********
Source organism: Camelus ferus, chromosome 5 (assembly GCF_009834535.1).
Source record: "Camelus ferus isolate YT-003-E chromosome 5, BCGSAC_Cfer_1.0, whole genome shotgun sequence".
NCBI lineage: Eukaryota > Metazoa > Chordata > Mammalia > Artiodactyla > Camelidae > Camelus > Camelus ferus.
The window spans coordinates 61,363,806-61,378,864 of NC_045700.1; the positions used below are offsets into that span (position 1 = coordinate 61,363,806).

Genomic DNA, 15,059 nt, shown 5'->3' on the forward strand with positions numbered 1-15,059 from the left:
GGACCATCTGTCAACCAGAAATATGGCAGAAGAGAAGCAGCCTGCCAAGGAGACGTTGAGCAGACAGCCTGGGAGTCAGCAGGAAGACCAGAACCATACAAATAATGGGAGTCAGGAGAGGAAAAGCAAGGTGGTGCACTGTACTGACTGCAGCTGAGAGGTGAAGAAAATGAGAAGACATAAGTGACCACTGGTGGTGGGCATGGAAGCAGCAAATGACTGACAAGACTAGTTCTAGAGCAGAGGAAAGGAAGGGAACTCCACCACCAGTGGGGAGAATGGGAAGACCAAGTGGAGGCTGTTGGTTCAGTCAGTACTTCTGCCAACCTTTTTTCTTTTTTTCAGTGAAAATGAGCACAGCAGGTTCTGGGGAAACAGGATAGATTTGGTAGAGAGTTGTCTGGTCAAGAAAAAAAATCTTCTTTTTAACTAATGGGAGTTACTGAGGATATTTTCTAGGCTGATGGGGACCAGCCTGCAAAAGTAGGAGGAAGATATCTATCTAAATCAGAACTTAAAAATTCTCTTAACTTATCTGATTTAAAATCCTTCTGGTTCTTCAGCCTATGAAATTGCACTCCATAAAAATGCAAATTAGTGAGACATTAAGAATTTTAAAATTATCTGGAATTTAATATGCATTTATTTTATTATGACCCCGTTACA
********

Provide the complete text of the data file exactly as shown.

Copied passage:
Source organism: Camelus ferus, chromosome 5 (assembly GCF_009834535.1).
Source record: "Camelus ferus isolate YT-003-E chromosome 5, BCGSAC_Cfer_1.0, whole genome shotgun sequence".
NCBI lineage: Eukaryota > Metazoa > Chordata > Mammalia > Artiodactyla > Camelidae > Camelus > Camelus ferus.
The window spans coordinates 61,363,806-61,378,864 of NC_045700.1; the positions used below are offsets into that span (position 1 = coordinate 61,363,806).

Genomic DNA, 15,059 nt, shown 5'->3' on the forward strand with positions numbered 1-15,059 from the left:
GGACCATCTGTCAACCAGAAATATGGCAGAAGAGAAGCAGCCTGCCAAGGAGACGTTGAGCAGACAGCCTGGGAGTCAGCAGGAAGACCAGAACCATACAAATAATGGGAGTCAGGAGAGGAAAAGCAAGGTGGTGCACTGTACTGACTGCAGCTGAGAGGTGAAGAAAATGAGAAGACATAAGTGACCACTGGTGGTGGGCATGGAAGCAGCAAATGACTGACAAGACTAGTTCTAGAGCAGAGGAAAGGAAGGGAACTCCACCACCAGTGGGGAGAATGGGAAGACCAAGTGGAGGCTGTTGGTTCAGTCAGTACTTCTGCCAACCTTTTTTCTTTTTTTCAGTGAAAATGAGCACAGCAGGTTCTGGGGAAACAGGATAGATTTGGTAGAGAGTTGTCTGGTCAAGAAAAAAAATCTTCTTTTTAACTAATGGGAGTTACTGAGGATATTTTCTAGGCTGATGGGGACCAGCCTGCAAAAGTAGGAGGAAGATATCTATCTAAATCAGAACTTAAAAATTCTCTTAACTTATCTGATTTAAAATCCTTCTGGTTCTTCAGCCTATGAAATTGCACTCCATAAAAATGCAAATTAGTGAGACATTAAGAATTTTAAAATTATCTGGAATTTAATATGCATTTATTTTATTATGACCCCGTTACA